An abandoned building that's been ignored for years in downtown Binghamton is getting a  little recognition with the installation of a historic marker.

The Stone Opera House at 33 Chenango Street has been vacant for several decades.

The building opened to the public with live theatrical performances in 1892. It has languished since the Riviera movie theater showed its last movie in early 1978.

According to a news release from Binghamton City Hall, the marker was made possible by a grant from the William G. Pomeroy Foundation.

The placement of the marker commemorated the 120th anniversary of a speech made at the site by Theodore Roosevelt. He was governor of New York State when he visited Binghamton on October 27, 1900, as the vice presidential running mate of President William McKinley.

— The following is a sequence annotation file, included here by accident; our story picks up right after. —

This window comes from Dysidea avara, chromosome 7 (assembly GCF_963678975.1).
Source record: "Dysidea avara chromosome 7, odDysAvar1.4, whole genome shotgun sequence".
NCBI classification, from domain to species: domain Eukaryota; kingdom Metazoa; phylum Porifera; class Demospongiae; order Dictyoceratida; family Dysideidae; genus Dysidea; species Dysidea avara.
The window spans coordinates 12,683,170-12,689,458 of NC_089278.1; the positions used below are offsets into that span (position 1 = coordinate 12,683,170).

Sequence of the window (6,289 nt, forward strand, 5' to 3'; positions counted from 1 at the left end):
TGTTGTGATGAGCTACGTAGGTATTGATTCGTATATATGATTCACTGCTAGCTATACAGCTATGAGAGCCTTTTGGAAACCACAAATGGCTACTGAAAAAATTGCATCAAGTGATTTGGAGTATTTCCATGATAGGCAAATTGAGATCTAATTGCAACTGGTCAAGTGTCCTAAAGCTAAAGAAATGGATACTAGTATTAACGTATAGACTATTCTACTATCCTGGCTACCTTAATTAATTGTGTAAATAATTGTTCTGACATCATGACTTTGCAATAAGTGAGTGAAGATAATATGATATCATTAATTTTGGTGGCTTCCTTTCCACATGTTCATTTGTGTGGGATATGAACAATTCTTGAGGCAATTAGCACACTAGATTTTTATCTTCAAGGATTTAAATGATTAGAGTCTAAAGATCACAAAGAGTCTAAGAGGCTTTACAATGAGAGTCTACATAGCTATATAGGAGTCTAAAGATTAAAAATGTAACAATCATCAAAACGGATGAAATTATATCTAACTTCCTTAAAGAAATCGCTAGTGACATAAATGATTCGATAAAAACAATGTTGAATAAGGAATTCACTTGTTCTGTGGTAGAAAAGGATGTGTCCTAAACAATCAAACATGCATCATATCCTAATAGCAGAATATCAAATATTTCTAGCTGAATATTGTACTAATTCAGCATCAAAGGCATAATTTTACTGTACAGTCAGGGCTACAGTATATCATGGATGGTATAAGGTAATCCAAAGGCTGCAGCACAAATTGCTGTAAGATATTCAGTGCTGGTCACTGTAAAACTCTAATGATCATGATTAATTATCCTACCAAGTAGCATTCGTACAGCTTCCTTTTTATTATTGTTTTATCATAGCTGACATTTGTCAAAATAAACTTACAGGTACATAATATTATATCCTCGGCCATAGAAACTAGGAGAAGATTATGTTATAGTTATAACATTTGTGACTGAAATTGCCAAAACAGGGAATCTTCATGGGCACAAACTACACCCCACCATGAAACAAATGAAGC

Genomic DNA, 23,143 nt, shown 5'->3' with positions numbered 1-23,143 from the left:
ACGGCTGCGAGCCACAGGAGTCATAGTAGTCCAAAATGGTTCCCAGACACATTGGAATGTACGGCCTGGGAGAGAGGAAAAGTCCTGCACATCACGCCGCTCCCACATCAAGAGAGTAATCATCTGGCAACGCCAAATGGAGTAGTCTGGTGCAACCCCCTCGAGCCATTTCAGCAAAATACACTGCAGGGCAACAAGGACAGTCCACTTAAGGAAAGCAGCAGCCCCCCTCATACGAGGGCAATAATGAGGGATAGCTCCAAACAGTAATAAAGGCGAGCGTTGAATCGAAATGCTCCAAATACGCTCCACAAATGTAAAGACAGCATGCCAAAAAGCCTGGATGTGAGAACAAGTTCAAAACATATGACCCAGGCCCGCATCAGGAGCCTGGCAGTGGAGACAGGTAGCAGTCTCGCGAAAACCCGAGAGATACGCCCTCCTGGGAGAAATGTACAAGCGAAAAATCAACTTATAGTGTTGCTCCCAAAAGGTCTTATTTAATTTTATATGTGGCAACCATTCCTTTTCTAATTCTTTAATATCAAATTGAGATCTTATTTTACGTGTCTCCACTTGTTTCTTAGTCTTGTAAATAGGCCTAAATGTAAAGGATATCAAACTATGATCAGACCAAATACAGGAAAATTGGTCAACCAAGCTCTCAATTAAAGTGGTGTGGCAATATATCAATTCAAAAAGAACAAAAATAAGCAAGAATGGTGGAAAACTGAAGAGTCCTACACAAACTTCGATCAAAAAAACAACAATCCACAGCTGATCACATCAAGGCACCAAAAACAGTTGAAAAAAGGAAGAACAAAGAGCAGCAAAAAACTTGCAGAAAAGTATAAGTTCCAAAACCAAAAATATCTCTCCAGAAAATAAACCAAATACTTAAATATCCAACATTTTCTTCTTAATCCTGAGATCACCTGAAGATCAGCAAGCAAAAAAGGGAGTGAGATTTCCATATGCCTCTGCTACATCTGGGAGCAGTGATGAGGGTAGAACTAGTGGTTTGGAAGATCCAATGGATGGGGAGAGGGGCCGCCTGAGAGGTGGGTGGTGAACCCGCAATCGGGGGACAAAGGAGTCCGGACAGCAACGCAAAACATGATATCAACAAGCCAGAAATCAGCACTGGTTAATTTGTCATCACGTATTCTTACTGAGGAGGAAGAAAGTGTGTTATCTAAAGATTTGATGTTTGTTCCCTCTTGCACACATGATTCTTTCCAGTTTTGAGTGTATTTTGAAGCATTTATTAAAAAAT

Roosevelt became president less than 11 months later after McKinley was assassinated in Buffalo.

The Stone Opera House building was acquired by Bingstone LLC in 2012 for $71,400.

People who have been inside the place in recent years say it is in very poor condition and would require millions of dollars in renovation work if it is to be salvaged.

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Contact WNBF News reporter Bob Joseph: bob@wnbf.com

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